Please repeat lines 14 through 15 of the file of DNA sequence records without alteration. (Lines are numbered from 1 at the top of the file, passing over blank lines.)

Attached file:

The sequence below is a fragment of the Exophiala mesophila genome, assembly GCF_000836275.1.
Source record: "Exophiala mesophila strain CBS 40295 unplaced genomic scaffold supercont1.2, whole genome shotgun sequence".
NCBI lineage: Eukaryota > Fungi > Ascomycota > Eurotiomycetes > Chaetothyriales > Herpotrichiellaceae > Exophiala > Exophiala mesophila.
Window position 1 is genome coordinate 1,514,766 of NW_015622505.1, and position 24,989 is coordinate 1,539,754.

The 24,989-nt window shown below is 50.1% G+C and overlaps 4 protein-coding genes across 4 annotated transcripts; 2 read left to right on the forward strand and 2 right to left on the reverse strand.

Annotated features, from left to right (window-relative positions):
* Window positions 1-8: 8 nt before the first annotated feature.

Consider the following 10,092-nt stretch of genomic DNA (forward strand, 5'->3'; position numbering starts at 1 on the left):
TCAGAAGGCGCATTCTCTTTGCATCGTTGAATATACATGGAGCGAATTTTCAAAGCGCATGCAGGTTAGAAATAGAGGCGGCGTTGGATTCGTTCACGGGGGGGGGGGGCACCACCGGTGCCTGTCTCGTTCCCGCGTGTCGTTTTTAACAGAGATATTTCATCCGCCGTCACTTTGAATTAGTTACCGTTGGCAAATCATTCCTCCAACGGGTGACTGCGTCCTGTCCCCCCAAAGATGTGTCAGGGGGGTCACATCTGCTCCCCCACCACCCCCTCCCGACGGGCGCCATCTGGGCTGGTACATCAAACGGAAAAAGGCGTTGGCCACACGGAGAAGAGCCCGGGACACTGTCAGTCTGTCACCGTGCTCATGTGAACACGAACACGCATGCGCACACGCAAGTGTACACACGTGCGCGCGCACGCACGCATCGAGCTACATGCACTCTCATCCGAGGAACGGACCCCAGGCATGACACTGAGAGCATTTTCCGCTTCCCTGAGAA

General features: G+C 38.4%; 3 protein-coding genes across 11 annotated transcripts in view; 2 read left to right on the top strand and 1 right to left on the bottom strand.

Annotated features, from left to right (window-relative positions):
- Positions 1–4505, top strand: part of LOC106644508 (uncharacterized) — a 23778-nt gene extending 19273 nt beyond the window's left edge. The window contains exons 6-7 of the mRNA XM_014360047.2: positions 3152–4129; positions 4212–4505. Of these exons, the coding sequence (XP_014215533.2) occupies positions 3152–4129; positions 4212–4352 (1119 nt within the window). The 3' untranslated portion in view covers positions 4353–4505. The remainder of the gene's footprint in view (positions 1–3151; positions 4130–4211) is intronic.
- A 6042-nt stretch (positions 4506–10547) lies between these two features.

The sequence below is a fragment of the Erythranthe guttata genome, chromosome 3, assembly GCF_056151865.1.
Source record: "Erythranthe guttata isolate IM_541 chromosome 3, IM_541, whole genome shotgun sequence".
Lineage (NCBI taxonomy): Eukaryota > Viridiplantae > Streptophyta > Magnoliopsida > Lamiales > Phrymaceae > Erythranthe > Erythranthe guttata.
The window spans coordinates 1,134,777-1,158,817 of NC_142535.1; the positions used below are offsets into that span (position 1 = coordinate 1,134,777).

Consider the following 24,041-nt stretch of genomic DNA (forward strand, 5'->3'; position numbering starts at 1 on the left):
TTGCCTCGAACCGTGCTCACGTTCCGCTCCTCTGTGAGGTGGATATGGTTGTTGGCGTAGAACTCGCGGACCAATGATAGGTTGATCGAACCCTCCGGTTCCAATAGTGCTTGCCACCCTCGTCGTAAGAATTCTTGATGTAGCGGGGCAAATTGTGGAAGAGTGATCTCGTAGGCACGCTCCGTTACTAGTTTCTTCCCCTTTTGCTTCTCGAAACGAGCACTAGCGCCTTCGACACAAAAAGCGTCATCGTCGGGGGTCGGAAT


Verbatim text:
The sequence below is a fragment of the Erythranthe guttata genome, chromosome 3, assembly GCF_056151865.1.
Source record: "Erythranthe guttata isolate IM_541 chromosome 3, IM_541, whole genome shotgun sequence".